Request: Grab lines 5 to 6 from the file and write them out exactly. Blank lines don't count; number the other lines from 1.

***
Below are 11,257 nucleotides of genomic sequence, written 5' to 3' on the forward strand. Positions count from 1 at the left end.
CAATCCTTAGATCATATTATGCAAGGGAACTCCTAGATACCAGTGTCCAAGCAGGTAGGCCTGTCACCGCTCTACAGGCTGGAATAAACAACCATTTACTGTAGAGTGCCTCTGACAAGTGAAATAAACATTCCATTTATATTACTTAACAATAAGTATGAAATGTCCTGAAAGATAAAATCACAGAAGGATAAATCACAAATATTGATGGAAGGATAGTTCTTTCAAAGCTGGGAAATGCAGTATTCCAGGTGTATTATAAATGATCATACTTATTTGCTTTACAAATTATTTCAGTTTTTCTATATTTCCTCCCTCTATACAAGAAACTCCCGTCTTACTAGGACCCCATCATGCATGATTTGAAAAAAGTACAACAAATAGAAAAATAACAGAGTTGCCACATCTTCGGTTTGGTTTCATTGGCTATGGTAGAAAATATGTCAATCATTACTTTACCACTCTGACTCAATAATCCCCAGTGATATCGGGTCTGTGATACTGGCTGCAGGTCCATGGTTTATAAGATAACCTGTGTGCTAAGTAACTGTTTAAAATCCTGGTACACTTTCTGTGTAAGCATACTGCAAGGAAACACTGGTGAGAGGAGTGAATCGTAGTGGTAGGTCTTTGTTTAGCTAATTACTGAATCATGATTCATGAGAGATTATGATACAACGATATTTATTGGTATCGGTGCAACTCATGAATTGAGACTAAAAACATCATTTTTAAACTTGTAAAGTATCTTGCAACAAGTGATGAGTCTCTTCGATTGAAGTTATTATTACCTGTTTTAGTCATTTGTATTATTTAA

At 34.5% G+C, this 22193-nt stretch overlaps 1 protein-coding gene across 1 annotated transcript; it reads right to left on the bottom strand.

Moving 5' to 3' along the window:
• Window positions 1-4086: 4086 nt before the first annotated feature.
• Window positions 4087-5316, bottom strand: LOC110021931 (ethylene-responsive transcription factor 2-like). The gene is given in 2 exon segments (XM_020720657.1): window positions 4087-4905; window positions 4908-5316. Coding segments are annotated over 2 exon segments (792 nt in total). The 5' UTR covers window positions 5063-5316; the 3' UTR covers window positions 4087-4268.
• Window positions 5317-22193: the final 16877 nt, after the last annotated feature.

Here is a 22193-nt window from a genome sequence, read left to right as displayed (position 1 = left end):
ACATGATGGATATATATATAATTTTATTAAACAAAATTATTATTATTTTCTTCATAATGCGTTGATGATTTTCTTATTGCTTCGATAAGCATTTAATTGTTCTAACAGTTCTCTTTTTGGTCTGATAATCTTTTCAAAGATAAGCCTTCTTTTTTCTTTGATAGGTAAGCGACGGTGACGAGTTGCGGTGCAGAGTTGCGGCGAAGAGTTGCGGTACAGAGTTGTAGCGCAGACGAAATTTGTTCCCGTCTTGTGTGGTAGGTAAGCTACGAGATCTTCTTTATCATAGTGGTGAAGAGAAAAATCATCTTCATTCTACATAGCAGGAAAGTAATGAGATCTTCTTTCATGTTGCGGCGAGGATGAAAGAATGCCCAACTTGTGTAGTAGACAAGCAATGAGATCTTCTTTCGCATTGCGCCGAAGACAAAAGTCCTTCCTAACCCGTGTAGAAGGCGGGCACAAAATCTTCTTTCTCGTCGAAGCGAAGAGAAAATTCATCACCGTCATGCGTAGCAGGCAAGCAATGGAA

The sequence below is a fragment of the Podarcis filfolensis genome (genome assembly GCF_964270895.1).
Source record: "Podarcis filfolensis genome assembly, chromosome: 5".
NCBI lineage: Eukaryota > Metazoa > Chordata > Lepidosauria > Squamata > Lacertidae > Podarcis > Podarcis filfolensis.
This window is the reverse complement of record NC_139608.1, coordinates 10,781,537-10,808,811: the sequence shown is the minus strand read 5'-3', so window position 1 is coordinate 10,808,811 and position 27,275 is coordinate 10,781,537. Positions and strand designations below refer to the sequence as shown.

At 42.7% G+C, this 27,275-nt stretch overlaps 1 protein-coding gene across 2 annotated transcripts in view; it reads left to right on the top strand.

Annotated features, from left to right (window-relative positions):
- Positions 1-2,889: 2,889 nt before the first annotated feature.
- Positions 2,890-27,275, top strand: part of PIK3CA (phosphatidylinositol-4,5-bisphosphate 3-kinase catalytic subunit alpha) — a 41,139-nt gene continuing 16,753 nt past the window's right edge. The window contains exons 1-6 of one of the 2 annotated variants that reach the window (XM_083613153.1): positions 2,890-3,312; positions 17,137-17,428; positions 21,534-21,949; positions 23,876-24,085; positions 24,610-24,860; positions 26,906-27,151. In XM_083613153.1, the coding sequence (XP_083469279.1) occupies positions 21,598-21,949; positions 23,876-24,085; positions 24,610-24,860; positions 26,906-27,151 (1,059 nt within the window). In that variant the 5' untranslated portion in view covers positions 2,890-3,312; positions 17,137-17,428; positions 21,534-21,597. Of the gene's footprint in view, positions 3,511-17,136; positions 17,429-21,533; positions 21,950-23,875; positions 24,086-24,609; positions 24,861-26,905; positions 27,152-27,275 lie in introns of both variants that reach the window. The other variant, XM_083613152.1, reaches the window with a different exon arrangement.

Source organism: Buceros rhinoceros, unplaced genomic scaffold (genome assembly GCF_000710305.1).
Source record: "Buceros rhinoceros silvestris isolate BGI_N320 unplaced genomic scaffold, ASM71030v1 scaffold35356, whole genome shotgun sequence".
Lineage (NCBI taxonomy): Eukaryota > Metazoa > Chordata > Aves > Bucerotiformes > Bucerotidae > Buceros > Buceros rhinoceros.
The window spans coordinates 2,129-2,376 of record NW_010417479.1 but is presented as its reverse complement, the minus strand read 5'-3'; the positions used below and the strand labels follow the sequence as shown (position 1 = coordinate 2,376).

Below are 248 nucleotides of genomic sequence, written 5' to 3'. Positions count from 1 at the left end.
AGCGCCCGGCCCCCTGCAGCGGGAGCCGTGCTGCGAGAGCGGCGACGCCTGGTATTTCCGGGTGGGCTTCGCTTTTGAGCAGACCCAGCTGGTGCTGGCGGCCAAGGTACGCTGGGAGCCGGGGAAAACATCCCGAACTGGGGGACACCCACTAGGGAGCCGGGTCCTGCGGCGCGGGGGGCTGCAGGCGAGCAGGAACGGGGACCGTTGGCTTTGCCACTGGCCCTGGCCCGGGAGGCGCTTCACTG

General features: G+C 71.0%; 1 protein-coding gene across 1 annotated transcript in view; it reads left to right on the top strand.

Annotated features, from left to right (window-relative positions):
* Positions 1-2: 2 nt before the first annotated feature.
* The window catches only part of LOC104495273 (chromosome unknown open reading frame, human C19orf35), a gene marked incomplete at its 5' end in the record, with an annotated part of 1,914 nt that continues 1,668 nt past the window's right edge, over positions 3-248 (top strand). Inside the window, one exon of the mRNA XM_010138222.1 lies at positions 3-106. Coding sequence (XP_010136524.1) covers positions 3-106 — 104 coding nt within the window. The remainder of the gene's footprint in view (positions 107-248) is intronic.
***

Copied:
• Window positions 1-4086: 4086 nt before the first annotated feature.
• Window positions 4087-5316, bottom strand: LOC110021931 (ethylene-responsive transcription factor 2-like). The gene is given in 2 exon segments (XM_020720657.1): window positions 4087-4905; window positions 4908-5316. Coding segments are annotated over 2 exon segments (792 nt in total). The 5' UTR covers window positions 5063-5316; the 3' UTR covers window positions 4087-4268.